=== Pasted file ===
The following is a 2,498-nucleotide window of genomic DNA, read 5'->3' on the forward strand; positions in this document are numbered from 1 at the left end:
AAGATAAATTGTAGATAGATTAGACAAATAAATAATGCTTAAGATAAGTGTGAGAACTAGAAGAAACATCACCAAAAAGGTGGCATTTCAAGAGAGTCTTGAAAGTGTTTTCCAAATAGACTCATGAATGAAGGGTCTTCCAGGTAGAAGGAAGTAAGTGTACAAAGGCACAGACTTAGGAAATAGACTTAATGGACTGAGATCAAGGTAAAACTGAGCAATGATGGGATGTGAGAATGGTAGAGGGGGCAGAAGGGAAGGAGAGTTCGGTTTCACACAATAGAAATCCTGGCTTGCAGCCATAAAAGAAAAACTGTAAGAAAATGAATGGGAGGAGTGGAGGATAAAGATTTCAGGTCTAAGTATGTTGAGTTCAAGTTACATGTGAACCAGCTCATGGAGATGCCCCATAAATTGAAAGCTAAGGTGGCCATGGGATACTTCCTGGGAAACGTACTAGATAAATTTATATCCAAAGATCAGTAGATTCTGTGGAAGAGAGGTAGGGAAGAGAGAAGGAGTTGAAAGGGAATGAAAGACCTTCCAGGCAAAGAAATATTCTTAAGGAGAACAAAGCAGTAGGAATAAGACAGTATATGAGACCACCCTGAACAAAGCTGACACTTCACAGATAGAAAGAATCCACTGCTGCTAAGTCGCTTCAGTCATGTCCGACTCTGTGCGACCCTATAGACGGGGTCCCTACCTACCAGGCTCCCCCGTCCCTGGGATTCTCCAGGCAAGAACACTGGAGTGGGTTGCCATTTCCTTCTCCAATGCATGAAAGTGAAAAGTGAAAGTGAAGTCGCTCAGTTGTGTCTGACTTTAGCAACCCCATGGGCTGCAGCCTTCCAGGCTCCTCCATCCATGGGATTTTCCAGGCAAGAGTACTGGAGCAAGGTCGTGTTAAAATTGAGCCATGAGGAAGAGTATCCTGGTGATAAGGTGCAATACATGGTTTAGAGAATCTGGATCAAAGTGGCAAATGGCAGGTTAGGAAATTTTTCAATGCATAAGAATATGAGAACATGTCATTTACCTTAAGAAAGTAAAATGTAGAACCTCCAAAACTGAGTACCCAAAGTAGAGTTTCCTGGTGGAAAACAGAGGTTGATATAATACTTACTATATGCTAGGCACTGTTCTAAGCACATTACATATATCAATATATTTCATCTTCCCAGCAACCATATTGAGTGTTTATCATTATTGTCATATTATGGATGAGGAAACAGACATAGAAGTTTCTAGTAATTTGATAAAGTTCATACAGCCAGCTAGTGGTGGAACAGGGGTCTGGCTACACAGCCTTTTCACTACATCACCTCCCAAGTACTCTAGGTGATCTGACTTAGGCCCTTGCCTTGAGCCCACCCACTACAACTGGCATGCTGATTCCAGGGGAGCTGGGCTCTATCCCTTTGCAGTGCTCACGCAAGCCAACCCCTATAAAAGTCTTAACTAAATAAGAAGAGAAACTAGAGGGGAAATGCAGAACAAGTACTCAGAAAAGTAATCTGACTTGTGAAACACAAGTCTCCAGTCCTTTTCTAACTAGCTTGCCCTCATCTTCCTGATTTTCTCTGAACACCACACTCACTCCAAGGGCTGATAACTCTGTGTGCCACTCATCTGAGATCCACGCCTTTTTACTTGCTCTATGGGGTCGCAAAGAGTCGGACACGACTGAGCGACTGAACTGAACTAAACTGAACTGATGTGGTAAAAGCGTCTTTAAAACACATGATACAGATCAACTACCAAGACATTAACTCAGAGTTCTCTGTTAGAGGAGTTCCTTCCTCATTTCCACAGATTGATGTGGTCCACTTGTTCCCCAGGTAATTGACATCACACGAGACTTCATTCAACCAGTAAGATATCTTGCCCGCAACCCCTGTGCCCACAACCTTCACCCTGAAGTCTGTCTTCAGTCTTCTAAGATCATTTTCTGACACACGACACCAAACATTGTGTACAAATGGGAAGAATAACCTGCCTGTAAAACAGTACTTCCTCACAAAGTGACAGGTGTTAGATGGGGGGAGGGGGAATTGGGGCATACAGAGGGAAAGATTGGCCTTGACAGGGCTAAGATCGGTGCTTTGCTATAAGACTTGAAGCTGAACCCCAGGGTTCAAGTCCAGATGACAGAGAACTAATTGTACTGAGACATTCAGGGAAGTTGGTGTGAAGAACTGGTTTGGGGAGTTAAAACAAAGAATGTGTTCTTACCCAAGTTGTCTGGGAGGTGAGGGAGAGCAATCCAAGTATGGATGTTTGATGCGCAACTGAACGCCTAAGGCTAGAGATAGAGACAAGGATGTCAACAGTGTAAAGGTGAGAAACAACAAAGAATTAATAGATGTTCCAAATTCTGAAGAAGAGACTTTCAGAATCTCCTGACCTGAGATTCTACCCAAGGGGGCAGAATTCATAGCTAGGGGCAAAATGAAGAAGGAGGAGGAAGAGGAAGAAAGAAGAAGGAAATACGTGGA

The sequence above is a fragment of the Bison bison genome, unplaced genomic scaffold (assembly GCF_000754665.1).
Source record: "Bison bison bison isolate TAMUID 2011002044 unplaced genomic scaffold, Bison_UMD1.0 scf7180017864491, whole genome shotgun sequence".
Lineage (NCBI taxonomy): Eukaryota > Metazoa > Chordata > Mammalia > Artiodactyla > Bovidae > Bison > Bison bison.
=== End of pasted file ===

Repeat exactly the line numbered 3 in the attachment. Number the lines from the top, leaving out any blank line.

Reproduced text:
The sequence above is a fragment of the Bison bison genome, unplaced genomic scaffold (assembly GCF_000754665.1).